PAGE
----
Very broadly, I’m interested in biocultural approaches to studying nutritional anthropology. This interest centers on archaeological and present day consumption of food whether it is what foods people choose to eat or the biological and social consequences of their food choices. Additionally, I’m interested in the environmental and social constraints on food choices and how constraints can be manipulated to influence overall health and wellbeing. Other broad issues of interest include biological consequences of rapid social and diet change, biological consequences of food insecurity and poverty, health disparities and child growth. Ultimately, I find that immigrant/refugee experiences present the opportunity to investigate the above issues.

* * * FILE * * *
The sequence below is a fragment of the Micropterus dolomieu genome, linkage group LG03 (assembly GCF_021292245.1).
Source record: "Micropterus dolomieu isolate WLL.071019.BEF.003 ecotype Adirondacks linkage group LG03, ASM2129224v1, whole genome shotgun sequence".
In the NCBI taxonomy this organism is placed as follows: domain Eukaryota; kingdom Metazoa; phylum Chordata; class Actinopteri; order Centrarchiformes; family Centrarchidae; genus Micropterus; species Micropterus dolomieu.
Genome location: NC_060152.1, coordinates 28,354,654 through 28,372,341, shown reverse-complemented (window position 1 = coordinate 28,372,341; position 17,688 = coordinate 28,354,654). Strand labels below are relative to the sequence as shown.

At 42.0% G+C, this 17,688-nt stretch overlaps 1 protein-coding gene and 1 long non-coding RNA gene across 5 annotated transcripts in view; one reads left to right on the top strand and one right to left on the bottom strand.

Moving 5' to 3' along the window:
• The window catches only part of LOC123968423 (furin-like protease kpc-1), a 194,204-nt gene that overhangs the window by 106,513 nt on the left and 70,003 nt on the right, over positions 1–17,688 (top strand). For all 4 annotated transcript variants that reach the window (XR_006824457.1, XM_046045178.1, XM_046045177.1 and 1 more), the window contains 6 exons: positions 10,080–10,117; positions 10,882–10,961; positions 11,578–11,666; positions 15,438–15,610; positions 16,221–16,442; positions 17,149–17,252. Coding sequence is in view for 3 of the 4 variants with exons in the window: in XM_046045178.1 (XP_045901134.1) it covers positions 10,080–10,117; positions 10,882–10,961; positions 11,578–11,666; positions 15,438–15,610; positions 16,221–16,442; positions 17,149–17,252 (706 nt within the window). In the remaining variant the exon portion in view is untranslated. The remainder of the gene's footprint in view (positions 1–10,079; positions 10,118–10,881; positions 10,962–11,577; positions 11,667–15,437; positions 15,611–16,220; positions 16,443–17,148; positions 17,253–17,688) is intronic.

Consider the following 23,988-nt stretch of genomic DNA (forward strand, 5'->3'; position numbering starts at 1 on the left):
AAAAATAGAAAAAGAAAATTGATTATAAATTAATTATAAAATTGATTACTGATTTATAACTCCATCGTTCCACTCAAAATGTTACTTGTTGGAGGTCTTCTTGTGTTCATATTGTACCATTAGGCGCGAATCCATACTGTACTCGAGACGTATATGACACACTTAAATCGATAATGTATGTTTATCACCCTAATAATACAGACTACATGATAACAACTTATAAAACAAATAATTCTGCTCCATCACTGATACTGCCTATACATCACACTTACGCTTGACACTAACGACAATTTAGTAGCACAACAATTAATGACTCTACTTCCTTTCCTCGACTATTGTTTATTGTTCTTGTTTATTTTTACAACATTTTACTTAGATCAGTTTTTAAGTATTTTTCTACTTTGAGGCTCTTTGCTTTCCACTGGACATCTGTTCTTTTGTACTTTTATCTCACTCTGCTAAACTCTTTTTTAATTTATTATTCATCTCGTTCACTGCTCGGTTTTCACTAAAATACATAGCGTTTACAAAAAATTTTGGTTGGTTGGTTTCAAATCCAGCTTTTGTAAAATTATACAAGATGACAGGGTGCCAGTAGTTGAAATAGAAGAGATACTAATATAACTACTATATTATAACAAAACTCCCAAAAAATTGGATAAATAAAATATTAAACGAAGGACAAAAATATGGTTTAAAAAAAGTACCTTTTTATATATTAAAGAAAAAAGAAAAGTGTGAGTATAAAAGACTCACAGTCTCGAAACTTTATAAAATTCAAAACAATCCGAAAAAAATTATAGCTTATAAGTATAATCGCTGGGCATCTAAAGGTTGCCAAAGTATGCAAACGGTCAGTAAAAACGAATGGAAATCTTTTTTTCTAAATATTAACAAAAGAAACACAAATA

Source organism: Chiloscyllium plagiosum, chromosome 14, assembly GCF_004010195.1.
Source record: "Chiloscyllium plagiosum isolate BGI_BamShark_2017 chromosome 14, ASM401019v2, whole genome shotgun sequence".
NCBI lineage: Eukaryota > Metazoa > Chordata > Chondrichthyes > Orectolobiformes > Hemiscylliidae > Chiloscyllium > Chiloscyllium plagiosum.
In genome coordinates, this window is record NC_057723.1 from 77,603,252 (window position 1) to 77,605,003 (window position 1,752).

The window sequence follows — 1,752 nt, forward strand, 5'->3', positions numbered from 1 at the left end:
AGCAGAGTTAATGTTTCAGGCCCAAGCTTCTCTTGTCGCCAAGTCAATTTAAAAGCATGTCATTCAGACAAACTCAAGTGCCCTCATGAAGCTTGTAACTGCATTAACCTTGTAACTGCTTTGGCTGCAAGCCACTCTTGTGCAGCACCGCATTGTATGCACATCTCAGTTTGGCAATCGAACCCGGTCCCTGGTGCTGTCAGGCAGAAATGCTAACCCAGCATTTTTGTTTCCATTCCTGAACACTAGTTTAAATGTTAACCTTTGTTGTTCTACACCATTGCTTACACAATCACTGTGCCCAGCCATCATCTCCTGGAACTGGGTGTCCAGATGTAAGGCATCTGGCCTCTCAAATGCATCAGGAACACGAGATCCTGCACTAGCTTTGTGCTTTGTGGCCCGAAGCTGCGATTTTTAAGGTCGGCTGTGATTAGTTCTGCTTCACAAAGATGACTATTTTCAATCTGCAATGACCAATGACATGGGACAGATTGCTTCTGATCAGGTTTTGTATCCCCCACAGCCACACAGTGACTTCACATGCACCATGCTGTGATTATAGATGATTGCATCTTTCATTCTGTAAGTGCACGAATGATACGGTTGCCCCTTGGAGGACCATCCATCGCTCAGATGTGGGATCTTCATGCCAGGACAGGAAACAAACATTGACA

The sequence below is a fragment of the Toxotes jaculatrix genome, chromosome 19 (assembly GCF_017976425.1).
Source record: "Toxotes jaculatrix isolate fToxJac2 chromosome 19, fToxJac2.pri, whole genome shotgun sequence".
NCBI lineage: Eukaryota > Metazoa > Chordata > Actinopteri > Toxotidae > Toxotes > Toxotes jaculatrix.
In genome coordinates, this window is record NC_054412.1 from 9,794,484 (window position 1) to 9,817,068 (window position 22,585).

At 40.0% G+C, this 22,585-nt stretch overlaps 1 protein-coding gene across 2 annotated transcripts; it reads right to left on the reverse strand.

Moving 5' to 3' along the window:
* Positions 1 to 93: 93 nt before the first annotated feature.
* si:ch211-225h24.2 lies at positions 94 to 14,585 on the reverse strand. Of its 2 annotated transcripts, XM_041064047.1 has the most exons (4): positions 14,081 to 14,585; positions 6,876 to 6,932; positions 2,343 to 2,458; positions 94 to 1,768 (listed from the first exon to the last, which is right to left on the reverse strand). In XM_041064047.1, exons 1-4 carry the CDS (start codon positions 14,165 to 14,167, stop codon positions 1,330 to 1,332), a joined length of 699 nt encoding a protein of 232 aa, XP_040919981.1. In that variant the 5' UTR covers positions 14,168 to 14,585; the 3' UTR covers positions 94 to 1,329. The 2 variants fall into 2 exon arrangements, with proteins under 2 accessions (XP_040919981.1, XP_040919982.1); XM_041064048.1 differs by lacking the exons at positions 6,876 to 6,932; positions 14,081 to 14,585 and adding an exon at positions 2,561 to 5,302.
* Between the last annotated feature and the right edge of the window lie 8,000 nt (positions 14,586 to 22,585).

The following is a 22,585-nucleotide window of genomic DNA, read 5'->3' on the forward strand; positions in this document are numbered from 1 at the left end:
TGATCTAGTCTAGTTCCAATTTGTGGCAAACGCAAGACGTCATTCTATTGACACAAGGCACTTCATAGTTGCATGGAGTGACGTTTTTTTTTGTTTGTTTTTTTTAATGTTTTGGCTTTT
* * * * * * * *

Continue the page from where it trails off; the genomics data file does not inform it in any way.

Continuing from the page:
I am currently working on my PhD in nutritional/biocultural anthropology after a 10 year break from doing my master's degree in paleoethnobotany. For my master's research I studied the diet of the Inka and pre-Inka using coprolites from an archaeological site near Arica, Chile. During the break in my education, I enjoyed teaching anthropology and English as a Second Language courses. My current research investigates the health consequences of food insecurity and poverty among former Sudanese refugees in the United States.